While smaller businesses need to change for Amazon’s program, first-party business will revolve around larger brands like Nike with whom Amazon is maintaining a relationship.

Despite the streamlined platform Amazon is going for, the company wields power over vendors and customers alike. Capitalism is one thing, but monopolies are a whole other ball game, and politicians are finally paying attention.

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Business Entrepreneur

Culture Codes is the guide you need for company culture questions

(BUSINESS ENTREPRENEUR) One of the biggest sellers of a company to a prospective employee or customer is their culture. Culture Codes has compiled some the biggest companies cultures in convenient decks for you to study and align with.

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culture codes

Organizational culture is a hot button of conversation. While a variety of definitions exist, one way of defining Culture is the way businesses exist – a summary of values, rituals, and organizational mythology that helps employees make sense of the organization they work in.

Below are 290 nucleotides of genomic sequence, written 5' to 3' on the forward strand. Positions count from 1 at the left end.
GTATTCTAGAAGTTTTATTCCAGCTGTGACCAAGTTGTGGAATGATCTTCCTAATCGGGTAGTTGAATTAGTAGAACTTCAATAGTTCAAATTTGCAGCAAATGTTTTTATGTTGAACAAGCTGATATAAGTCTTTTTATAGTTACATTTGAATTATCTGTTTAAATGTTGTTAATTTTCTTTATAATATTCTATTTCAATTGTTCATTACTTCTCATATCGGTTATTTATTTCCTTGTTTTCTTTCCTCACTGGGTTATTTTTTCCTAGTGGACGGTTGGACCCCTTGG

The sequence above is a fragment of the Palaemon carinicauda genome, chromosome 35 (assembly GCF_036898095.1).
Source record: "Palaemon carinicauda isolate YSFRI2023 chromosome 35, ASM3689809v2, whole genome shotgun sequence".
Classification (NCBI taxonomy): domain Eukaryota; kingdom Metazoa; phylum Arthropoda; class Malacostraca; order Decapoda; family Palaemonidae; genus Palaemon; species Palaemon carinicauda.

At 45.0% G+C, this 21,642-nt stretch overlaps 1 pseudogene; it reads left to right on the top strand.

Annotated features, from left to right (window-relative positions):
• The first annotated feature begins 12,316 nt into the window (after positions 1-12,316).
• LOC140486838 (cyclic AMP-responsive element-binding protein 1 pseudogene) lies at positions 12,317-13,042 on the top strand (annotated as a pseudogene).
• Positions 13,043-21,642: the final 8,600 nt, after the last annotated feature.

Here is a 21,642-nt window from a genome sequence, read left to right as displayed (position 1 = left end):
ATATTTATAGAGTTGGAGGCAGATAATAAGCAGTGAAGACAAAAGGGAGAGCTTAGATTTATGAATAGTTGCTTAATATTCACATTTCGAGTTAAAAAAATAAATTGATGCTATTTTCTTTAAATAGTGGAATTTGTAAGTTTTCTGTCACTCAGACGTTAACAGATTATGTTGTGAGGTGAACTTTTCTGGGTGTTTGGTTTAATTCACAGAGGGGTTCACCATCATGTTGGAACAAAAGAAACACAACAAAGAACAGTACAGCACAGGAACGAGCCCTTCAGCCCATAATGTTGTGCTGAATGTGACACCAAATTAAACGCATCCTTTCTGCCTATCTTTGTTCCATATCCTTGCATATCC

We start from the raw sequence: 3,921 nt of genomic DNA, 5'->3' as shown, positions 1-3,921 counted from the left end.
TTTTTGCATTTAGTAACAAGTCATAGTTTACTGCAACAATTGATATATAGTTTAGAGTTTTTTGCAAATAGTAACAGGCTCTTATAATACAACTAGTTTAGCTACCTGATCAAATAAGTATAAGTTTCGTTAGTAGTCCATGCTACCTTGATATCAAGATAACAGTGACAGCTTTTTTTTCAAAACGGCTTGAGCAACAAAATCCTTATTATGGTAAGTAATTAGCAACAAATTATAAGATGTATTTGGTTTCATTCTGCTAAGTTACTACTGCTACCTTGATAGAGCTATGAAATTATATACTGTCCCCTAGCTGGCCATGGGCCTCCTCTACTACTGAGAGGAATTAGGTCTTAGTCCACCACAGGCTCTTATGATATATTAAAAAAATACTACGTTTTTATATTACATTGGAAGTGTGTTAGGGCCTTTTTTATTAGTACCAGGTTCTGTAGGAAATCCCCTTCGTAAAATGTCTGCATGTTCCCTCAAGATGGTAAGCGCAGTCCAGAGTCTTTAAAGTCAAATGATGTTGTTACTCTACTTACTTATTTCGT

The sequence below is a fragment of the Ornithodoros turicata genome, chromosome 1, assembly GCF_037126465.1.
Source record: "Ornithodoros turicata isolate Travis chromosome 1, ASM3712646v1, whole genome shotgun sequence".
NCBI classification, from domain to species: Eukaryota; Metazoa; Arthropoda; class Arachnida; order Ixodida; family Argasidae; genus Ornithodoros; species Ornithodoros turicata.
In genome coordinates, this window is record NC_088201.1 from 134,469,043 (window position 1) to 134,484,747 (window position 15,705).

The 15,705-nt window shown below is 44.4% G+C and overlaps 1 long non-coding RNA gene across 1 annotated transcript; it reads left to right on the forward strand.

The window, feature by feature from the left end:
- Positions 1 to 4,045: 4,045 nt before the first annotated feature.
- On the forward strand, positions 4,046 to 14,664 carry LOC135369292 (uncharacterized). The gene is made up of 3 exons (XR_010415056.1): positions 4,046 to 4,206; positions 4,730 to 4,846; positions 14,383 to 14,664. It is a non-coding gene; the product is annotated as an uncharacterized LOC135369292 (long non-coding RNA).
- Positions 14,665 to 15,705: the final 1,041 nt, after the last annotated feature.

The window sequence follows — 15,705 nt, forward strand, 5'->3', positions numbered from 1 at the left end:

Organizational cultures are often reflected in Mission, Vision, and Value statements of organizations.

What many entrepreneurs or new organization struggle with as well, is how to create a culture from the ground up. What kinds of statements and values do they advocate? What are areas of focus? Who are our competitors and what can we do to create a service, product, or quality advantage?

Building a strong culture can be challenging, but a good place to start is looking at the best cultures around.

A new resource by Tettra, Culture Codes, has everything you could want to know on different companies their cultures available for you to study up.